Michael Avenatti should not be in solitary confinement
Imagine being held by yourself in a small, freezing cold cell 24 hours a day. Not allowed to go outside. Not allowed to make a phone call. Not allowed to go to the bathroom without being watched. Not allowed to shave. Not allowed to visit with a family member. Shivering and alone, day after day.
This is bad enough for a hardened convicted criminal who cannot safely be housed with others. But imagine being held in these conditions when you have not been convicted of any crime. And when the only crime of which you have been accused is a non-violent financial crime.
This is no crazy, off-the-wall hypothetical. It is a strategy too often used against accused first-time non-violent offenders in an attempt to crush them and coerce them into pleading guilty.
And it is wrong.
Like him or loathe him, he is presumed innocent until proven guilty, under our justice system. He has not been convicted of any crime, and is not charged with any violent offenses. He should not be held like a dangerous animal.
There are important reasons to do away with solitary confinement altogether. Here are three of them:
- It is inhumane. Study after study shows that solitary confinement is akin to torture. Many reports demonstrate that such confinement leads to insanity. And it’s no wonder that the suicide rates in federal prison are going up as we imprison more and more inmates in solitary confinement. We are literally torturing people who have not been convicted of any crime and aren’t even accused of doing anything violent. Sadly, these individuals sometimes believe their only way out is suicide. Suicide rates have increased from 4.7 per 100,000 federal inmates in 2010 to 8.1 in 2016 to 14.7 in 2018.
- It makes preparing for trial impossible.There’s been lots of talk about the problems with the vanishing criminal trial. But prosecutors (and some judges) are okay with it. They use tactics like pretrial detention to discourage trials. Add to that solitary confinement, and trial becomes utterly undoable. Avenatti’s lawyers explain the issue in this letter, which sets forth the incredible difficulty they are having in reviewing the boxes and boxes of documents that need to be reviewed with their client. Each has to be handed to a guard so that the guard can then hand them to Avenatti, who is on the other side of a glass partition. This is not practical, especially in a white-collar case involving documents.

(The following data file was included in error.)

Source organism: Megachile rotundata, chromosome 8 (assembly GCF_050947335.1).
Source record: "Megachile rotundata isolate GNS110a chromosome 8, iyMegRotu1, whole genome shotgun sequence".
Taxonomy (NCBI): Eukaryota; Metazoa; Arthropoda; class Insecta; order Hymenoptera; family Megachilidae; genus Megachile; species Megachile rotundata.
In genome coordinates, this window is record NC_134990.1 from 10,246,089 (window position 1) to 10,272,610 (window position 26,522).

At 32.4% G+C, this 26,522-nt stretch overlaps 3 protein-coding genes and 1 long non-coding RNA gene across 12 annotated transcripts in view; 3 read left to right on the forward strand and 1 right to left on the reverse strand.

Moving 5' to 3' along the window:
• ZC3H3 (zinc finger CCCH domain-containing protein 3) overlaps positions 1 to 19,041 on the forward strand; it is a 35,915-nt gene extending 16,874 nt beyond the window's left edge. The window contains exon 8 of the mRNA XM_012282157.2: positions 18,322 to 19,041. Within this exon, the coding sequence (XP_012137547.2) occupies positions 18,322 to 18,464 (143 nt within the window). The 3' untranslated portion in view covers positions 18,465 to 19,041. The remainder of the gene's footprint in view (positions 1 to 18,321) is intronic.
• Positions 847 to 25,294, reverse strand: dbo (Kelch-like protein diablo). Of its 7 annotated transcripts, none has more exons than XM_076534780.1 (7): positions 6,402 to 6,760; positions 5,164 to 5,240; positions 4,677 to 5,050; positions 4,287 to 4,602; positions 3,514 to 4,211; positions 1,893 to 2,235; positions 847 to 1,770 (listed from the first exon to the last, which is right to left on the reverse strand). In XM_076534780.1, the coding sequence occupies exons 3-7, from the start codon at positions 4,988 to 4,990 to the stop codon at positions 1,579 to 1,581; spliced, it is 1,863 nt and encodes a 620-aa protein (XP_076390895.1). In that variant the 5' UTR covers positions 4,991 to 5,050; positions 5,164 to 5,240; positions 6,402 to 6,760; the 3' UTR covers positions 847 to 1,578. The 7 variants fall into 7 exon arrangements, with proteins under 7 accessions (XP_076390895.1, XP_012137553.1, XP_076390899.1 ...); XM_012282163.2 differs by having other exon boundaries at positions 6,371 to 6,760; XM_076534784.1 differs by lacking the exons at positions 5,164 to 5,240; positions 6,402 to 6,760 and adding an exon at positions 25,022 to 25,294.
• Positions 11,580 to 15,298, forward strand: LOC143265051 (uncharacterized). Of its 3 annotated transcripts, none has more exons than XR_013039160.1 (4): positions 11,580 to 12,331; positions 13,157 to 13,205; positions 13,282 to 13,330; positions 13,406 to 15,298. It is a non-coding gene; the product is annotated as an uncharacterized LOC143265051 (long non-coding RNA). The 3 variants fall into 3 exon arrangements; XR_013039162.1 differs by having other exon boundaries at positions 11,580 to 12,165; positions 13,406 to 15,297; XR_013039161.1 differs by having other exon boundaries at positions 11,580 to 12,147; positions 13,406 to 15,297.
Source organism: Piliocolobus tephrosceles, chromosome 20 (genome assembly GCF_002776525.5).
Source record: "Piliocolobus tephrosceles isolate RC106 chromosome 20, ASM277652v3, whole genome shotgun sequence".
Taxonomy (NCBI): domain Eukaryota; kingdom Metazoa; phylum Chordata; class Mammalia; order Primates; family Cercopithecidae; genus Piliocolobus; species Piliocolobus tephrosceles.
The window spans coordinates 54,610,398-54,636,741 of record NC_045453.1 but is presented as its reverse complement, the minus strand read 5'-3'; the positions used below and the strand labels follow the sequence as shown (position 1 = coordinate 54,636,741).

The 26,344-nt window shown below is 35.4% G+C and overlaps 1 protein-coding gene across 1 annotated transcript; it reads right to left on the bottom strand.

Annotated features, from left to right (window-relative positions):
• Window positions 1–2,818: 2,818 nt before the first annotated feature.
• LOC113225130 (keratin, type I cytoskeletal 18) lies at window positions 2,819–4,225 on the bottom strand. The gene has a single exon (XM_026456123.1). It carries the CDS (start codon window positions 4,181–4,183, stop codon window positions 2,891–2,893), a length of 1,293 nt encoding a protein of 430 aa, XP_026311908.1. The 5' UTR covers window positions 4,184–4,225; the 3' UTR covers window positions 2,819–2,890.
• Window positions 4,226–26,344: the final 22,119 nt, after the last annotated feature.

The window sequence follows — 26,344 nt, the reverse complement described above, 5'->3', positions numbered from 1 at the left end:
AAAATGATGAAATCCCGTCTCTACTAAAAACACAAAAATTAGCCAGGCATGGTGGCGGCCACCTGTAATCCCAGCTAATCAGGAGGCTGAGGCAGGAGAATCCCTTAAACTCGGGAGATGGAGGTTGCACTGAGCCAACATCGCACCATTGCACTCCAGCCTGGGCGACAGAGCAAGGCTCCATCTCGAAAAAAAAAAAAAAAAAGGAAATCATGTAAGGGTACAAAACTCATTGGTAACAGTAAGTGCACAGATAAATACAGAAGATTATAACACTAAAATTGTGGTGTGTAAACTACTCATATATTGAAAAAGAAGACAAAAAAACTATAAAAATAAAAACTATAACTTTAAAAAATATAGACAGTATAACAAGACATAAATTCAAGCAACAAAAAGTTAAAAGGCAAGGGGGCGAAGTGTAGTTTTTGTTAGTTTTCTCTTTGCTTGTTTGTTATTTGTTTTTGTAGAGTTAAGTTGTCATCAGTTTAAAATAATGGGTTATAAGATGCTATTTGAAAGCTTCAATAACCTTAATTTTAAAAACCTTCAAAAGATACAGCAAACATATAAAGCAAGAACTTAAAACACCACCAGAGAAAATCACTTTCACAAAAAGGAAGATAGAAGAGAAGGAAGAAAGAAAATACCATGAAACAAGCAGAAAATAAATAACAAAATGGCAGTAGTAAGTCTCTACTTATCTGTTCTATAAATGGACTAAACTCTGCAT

- It doesn’t work and is a waste of money. Many times, including in Avenatti’s case, the prison system attempts to justify solitary with the “it’s-for-their-own-protection” defense. That’s absurd. One need look no further than the case of Jeffrey Epstein, who attempted unsuccessfully and then successfully to commit suicide while in solitary. Overworked guards were supposed to be monitoring him, but weren’t. And there were no cellmates to sound the alarm. Prison wardens approve tactics that break down an individual — bad food, cold temperatures, fewer phone calls, less yard time, it’s all good! In Avenatti’s case, he violated his bond, but was only found to be an “economic danger” to the community. He was not tampering with witnesses or obstructing justice. And even if some defendant was accused of this, being jailed in general population is almost always sufficient.
Michael Avenatti isn’t El Chapo. But he’s being “housed” in El Chapo’s cell.
El Chapo was the biggest drug dealer of our time. He killed witnesses and competitors. And he escaped from prisons.
On the other hand, prosecutors allege that Avenatti violated his bond by trying to avoid creditors by using money orders. He’s no El Chapo.
Let’s have a debate about whether El Chapo should have been held in solitary confinement (I say he should not have been), but there can be no serious debate about Avenatti. Let the man prepare for trial in general population.
This is one of the many reasons that our criminal justice system needs serious reform. Abolishing solitary confinement for pretrial defendants is one small but important step.
David Oscar Markus is criminal defense attorney at Markus/Moss in Miami. He is a magna cum laude graduate of Harvard Law School. He tries criminal cases and argues criminal appeals throughout the country. Follow him on Twitter @domarkus.